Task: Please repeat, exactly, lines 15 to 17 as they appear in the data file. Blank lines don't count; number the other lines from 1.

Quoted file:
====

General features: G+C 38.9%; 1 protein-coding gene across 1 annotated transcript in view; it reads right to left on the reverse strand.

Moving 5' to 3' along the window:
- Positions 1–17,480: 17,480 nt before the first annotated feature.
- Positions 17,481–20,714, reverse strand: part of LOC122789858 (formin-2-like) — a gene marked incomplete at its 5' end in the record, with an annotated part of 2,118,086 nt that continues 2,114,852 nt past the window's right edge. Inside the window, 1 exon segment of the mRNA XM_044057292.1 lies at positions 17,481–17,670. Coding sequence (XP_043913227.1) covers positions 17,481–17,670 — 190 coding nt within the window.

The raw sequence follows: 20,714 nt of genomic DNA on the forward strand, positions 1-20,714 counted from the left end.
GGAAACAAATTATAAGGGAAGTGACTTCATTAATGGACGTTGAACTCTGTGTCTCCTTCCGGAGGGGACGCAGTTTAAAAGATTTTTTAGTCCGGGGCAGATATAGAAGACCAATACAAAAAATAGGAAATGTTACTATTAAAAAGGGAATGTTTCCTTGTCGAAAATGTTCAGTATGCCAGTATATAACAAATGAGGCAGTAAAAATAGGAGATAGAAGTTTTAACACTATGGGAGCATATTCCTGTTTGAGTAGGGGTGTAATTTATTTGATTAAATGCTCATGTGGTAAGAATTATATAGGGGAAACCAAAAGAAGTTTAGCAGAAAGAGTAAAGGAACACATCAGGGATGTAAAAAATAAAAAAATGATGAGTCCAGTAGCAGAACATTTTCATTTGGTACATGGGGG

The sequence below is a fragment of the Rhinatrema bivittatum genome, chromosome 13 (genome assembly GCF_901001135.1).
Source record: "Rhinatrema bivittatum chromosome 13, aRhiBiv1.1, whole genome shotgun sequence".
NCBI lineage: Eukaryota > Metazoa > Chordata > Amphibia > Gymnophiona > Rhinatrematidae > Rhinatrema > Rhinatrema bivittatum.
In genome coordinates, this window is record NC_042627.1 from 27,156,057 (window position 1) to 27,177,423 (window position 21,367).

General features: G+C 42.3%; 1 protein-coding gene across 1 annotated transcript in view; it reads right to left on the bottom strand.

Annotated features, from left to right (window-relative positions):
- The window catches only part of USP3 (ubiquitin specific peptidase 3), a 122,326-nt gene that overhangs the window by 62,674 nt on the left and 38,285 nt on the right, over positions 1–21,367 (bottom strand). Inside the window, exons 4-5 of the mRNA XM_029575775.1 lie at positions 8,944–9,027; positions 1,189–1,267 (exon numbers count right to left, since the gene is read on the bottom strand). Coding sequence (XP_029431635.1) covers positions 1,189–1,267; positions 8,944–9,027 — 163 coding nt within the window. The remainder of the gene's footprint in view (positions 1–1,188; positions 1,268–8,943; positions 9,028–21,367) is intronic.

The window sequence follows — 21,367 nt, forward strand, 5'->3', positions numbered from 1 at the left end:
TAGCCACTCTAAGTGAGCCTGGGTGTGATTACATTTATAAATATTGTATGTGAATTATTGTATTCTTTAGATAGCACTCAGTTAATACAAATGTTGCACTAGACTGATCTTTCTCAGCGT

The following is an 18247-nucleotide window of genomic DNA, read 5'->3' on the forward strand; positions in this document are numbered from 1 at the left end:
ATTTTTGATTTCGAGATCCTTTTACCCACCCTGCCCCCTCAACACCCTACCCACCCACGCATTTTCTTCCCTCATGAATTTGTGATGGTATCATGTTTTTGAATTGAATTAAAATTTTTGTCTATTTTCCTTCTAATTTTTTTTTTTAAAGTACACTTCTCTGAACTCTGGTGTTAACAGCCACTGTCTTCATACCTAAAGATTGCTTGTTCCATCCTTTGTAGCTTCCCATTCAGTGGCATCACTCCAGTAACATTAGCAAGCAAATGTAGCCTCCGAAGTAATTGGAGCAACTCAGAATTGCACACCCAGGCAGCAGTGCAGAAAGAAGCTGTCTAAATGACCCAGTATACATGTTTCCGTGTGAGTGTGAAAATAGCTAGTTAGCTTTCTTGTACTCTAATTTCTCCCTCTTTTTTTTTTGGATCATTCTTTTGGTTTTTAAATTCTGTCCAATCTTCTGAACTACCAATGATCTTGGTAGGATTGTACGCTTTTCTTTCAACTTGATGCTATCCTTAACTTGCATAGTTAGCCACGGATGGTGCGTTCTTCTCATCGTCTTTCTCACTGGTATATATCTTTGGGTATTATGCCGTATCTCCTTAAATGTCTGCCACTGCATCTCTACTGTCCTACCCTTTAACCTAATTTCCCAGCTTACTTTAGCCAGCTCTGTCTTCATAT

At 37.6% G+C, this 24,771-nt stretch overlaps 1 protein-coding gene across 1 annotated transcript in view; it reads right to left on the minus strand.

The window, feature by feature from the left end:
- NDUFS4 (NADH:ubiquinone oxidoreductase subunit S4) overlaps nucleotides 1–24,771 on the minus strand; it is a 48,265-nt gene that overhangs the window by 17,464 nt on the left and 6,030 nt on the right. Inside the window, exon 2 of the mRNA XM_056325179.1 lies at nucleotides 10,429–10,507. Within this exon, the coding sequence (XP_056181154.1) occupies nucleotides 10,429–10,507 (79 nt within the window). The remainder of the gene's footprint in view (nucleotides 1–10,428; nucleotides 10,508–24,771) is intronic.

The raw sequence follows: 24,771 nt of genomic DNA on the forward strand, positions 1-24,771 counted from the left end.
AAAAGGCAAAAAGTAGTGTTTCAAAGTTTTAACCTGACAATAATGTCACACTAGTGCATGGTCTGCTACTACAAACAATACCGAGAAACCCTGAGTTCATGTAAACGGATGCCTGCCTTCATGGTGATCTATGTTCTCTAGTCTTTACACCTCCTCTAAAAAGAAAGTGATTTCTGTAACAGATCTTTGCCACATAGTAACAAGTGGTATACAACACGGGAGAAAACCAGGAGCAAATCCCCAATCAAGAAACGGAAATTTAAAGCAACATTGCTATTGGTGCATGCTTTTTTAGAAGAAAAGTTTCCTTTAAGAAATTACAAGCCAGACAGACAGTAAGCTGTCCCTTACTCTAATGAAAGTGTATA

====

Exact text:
TAGCCACTCTAAGTGAGCCTGGGTGTGATTACATTTATAAATATTGTATGTGAATTATTGTATTCTTTAGATAGCACTCAGTTAATACAAATGTTGCACTAGACTGATCTTTCTCAGCGT

The following is an 18247-nucleotide window of genomic DNA, read 5'->3' on the forward strand; positions in this document are numbered from 1 at the left end:
ATTTTTGATTTCGAGATCCTTTTACCCACCCTGCCCCCTCAACACCCTACCCACCCACGCATTTTCTTCCCTCATGAATTTGTGATGGTATCATGTTTTTGAATTGAATTAAAATTTTTGTCTATTTTCCTTCTAATTTTTTTTTTTAAAGTACACTTCTCTGAACTCTGGTGTTAACAGCCACTGTCTTCATACCTAAAGATTGCTTGTTCCATCCTTTGTAGCTTCCCATTCAGTGGCATCACTCCAGTAACATTAGCAAGCAAATGTAGCCTCCGAAGTAATTGGAGCAACTCAGAATTGCACACCCAGGCAGCAGTGCAGAAAGAAGCTGTCTAAATGACCCAGTATACATGTTTCCGTGTGAGTGTGAAAATAGCTAGTTAGCTTTCTTGTACTCTAATTTCTCCCTCTTTTTTTTTTGGATCATTCTTTTGGTTTTTAAATTCTGTCCAATCTTCTGAACTACCAATGATCTTGGTAGGATTGTACGCTTTTCTTTCAACTTGATGCTATCCTTAACTTGCATAGTTAGCCACGGATGGTGCGTTCTTCTCATCGTCTTTCTCACTGGTATATATCTTTGGGTATTATGCCGTATCTCCTTAAATGTCTGCCACTGCATCTCTACTGTCCTACCCTTTAACCTAATTTCCCAGCTTACTTTAGCCAGCTCTGTCTTCATAT